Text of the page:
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C# Constructors and MSIL Code Explosion | Nik's Blog C# Constructors and MSIL Code Explosion – Nik's Blog

C# Constructors and MSIL Code Explosion

C# offers a very convenient syntax to initialize type level members. You can declare and initialize type level members in a one line expression as shown below

public class Exploded
    {
        int x1 = 10;

 

While this is great for writing clean expressive code I wondered how and what point the members actually get initialized. For example if I declare a class with a member initialization as above with three different constructors that can be independently used by a consumer of my class to instantiate an object of the class, how does the .NET runtime ensure that this variable declared above is initialized and ready for consumption when an object of my class is instantiated?

So I loaded up IL DASM and I noticed what looked like a “code explosion” in the MSI! It turns out the CSC compiler takes a very interesting “code duplication” approach to initialize type level members.
Consider the following code

public class Exploded
{
int x1 = 10;
int x2 = 30;
string s1 = "hey";
string s2;
string s3 = "hi";
string s4 = "hwy";
string s5 = "me";

public Exploded()
{

}

public Exploded(string s1)
{

}

}

 

If you examine the MSIL generated by this code you would notice that the code to initialize members x1, x2, s3, s4 and s5 has been in lined by the compiler in both of the constructors offered by the class! The MSIL that displays the constructors looks like this


Double click both the constructors one by one and you would notice the same pattern that shows in-line initialization for the type level members

Think back to the modules you have designed in the past that initialized type members using the convenient syntax. That initialization logic was in-lined by the CSC compiler within each constructor that your type defined.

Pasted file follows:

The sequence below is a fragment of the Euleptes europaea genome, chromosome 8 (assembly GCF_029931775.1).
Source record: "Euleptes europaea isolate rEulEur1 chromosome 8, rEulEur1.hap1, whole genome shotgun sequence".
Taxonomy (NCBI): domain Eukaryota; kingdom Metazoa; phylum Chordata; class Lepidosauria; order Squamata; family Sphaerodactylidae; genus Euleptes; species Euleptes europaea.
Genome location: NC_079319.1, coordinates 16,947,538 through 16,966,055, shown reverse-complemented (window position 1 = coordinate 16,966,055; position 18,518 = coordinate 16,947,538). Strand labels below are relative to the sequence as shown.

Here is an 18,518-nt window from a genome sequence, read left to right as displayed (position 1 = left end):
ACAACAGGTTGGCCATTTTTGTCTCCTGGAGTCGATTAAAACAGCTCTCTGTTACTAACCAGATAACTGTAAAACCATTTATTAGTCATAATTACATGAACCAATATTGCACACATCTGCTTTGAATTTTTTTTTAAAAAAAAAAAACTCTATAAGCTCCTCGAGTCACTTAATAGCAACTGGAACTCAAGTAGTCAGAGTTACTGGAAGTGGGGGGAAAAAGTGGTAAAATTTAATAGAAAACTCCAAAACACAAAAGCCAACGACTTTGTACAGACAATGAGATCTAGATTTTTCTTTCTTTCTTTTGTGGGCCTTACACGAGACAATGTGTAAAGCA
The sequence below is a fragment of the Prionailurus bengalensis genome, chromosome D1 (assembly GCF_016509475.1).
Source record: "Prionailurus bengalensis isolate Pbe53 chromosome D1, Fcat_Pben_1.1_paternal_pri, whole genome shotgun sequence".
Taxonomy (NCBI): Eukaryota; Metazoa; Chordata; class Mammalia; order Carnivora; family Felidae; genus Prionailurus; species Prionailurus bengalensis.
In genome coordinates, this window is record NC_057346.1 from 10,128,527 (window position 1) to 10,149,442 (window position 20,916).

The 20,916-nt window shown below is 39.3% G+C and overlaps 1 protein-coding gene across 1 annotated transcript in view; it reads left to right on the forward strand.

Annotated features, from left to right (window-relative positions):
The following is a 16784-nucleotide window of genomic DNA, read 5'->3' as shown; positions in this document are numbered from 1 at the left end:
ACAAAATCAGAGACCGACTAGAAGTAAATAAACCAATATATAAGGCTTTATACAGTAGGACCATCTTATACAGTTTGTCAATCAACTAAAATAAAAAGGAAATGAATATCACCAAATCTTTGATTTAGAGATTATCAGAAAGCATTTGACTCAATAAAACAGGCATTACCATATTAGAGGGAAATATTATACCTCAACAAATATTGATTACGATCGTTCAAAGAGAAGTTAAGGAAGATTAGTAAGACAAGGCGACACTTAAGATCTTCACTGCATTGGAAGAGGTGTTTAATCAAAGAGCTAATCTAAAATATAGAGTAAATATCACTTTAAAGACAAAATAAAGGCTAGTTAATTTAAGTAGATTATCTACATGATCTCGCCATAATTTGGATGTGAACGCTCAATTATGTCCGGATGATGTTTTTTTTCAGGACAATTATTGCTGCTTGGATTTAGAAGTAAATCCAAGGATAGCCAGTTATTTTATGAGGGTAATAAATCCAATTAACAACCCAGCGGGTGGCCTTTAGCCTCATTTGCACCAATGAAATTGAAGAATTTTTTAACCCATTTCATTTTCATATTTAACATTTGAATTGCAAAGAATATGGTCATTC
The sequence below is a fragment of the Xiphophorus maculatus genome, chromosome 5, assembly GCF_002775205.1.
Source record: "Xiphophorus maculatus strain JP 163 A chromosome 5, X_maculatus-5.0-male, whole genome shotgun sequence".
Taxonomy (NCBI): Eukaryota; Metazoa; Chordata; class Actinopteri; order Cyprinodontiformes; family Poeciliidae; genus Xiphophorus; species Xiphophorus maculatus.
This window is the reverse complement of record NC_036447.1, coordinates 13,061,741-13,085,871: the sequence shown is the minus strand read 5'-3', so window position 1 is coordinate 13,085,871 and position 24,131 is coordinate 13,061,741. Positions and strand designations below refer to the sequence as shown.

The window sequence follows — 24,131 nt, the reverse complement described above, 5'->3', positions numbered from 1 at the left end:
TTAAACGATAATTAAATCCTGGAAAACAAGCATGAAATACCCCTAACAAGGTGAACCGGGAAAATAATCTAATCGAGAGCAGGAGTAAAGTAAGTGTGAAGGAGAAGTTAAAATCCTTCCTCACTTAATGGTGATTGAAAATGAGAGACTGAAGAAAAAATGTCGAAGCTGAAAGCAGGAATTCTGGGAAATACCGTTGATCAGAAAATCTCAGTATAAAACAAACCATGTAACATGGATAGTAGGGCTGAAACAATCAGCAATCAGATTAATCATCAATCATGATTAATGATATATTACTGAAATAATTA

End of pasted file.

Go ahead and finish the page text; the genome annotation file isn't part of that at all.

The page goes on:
The “Clean Way”

So obviously the question then is what can we do to reduce this apparent code explosion in the generated MSIL? Before we go from this point onwards, let me make it clear that in all of the tests that I ran I did not notice any performance degradation whatsoever due to this code duplication within MSIL. The only concern that I have here which prompted me to write this post was that this code duplication taken across all the types in a component and all the components in a product might add a considerable bloat to the file size of the shipped product. It is that which I am trying to save here. Well that and the fact that it is nice to look under the hood and understand how things work 
So back to the discussion, one clean way to manage this would be to have your initialization logic in-lined in one constructor and setup a chain so that each constructor ultimately calls into that one base constructor. Consider this code

public class Managed
{
int x1;
int x2;
string s1;
string s2;
string s3;
string s4;
string s5;

public Managed()
{
x1 = 10;
x2 = 30;
s1 = "hey";

s3 = "hi";
s4 = "hwy";
s5 = "me";
}

public Managed(string s1)
: this()
{

}

public Managed(string s1, string s2)
: this(s1)
{

}

public Managed(string s1, string s2, string s3)
: this(s1, s2)
{

}

 

Here I have setup one base constructor which does the field initialization and then all other constructors roll up to this one constructor.

public Managed(string s1, string s2)
: this(s1)

 

Calls the base constructor directly whereas

public Managed(string s1, string s2, string s3)
: this(s1, s2)

Calls the second overloaded constructor which then calls the first constructor. If you examine the MSIL as generated by this code below, you would notice that all the duplicated initialization statements are now gone!


So what about types with no explicit constructor?
For any such type that does not offer an explicitly defined constructor, CSC compiler adds a default constructor in the generated MSIL. Consider the class below

public class NoConstructor
{
int x1 = 10;
}

 

If you examine the MSIL generated for this class, you would observe that a default constructor was added to this class and further the initialization logic was in-lined in this constructor as per the explanation given above.


I have zipped up the code used in this sample which is available for download here

As a final note I would like to point your attention to an innocuous looking flag “beforefieldinit” that appears in the MSIL (seen picture above). As my journey into the world of constructors and MSIL went further I realized just how bad this flag can impact the performance of a component. This post is available here
 

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